In an announcement expected Friday, AT&T will introduce AT&T Unity, a pricing package that allows its cellular customers to call any AT&T landline customer without incurring additional usage fees or using their wireless minutes. While AT&T wireless customers can already call each other free, the new plan will extend the program on a large scale to landline customers, enlarging what AT&T likes to call its "community."
"I think it's a very significant development," said Mark A. Winther, a telecommunications analyst with IDC, a technology consulting firm. "It's taking the emphasis away from price and putting it on the value of being part of the community."
Winther said the package would probably appeal to high-volume customers, both in the consumer market and in small businesses, not to the shopper looking for the lowest monthly rate. The plans apply only to AT&T wireless packages starting at $59.99 for 900 anytime minutes a month.
To subscribe to a AT&T Unity plan, a customer would need to have AT&T wireless service as well as a landline plan that offered unlimited local and long-distance service. AT&T's unlimited local and long-distance landline service starts at $40 a month if bought online.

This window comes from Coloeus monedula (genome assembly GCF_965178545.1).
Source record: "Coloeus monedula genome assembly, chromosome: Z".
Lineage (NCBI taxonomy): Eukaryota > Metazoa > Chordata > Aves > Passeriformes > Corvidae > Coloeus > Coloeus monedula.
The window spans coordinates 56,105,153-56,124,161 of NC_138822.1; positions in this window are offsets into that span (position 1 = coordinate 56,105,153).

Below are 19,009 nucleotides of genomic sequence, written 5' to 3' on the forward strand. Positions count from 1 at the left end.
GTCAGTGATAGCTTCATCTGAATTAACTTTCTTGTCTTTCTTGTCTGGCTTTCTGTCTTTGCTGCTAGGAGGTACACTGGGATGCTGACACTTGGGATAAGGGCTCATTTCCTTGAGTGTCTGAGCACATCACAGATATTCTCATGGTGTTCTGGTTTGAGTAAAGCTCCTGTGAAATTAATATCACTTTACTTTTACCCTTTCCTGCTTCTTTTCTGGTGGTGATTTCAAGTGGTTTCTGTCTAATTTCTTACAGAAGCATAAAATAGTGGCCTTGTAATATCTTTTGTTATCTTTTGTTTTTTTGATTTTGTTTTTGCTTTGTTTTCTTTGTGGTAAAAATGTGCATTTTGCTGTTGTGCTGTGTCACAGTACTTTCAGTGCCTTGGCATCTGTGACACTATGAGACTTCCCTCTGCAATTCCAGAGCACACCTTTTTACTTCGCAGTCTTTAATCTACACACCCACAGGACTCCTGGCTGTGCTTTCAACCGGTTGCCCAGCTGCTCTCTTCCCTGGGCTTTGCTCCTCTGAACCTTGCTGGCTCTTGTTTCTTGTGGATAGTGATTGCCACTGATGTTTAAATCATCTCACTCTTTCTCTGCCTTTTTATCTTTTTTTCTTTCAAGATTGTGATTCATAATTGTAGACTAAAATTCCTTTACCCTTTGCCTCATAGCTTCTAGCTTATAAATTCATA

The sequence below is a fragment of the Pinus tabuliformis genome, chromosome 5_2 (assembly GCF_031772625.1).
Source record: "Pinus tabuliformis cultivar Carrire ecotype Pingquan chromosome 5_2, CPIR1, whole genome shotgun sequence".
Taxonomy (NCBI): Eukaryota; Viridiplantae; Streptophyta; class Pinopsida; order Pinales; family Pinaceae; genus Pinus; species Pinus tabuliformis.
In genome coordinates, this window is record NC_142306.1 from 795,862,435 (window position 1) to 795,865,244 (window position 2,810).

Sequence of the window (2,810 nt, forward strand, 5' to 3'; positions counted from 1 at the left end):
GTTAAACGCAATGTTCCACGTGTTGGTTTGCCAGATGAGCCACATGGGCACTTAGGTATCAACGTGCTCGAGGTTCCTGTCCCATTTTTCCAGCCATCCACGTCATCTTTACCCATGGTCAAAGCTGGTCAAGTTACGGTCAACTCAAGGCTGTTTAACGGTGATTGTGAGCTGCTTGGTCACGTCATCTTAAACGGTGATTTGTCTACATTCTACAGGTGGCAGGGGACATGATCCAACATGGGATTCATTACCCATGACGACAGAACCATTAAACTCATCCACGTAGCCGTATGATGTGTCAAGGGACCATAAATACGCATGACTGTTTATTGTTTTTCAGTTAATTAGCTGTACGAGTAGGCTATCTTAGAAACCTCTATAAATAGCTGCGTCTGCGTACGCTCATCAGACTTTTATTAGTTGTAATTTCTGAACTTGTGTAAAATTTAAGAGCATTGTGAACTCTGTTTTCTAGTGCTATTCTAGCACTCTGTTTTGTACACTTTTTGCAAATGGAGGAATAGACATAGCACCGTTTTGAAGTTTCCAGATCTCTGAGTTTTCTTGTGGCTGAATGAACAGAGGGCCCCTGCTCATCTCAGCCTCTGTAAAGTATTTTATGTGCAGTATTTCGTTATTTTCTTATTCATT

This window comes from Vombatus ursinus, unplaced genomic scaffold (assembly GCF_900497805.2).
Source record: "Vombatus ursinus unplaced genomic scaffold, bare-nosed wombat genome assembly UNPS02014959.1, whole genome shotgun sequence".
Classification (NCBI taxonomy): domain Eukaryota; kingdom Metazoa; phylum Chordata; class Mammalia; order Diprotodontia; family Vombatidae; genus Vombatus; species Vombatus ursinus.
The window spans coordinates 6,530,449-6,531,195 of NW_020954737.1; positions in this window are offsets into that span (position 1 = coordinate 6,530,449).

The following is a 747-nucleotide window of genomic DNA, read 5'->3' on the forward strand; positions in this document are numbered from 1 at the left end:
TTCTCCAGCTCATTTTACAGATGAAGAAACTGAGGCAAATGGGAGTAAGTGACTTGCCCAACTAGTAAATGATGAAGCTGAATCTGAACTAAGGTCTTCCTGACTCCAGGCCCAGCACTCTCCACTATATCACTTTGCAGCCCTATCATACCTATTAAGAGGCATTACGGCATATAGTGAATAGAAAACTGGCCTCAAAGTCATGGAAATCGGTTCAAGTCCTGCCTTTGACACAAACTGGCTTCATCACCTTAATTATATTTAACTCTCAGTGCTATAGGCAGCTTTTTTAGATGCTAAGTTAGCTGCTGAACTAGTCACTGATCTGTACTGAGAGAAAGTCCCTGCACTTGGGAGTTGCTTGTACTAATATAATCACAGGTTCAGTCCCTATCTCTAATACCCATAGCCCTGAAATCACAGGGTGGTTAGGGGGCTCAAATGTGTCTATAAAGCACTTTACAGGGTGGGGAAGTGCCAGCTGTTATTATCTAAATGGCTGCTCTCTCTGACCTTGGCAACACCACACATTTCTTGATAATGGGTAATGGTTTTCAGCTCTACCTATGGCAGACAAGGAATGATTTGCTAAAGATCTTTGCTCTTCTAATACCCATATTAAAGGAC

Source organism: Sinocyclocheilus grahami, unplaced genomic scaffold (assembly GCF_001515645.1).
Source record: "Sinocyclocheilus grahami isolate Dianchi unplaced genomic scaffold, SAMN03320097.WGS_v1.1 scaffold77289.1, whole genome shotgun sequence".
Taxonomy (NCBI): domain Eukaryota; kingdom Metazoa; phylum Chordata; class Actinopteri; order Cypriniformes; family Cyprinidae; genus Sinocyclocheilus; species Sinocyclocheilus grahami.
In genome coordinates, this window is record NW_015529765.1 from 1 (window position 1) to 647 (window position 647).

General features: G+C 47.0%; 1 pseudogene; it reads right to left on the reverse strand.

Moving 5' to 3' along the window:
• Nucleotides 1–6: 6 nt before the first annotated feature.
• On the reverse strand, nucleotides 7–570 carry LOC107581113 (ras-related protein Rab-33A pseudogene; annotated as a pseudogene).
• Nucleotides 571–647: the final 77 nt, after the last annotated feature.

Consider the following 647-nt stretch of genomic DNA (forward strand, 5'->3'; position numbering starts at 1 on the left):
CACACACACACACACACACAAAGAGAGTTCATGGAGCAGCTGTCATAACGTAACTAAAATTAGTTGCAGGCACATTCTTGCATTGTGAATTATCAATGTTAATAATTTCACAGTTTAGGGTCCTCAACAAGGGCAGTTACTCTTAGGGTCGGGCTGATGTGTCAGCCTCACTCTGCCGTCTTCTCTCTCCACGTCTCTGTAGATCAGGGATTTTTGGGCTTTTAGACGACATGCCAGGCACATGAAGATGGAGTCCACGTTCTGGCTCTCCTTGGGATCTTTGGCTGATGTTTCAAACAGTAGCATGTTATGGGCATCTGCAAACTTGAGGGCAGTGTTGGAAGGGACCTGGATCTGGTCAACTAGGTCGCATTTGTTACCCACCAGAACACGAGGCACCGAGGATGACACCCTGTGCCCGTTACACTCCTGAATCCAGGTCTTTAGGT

The pricing plan comes weeks after AT&T closed its, the largest telecommunications merger in history. With the merger, AT&T became the sole owner of Cingular Wireless, and on Monday the company dropped the Cingular brand in favor of the AT&T name. AT&T previously owned 60 percent of Cingular, and BellSouth owned 40 percent. The combined company offers wireless and landline service in 22 states.
"This is the first of many products that are going to come out of the AT&T-BellSouth merger," said Ralph de la Vega, group president of regional wireline operations for AT&T, of San Antonio.
Winther said other carriers would probably try to respond with new bundling options, but that AT&T would have an advantage because of its large coverage area.
Other wireless carriers, like T-Mobile with its myFaves option, already allow customers to call landline numbers free, but those are typically restricted to a handful of designated numbers. AT&T's strategy is a logical step in telecommunications marketing, Winther said, following on the popularity of bundled packages that combine phone, broadband and cable services on one bill.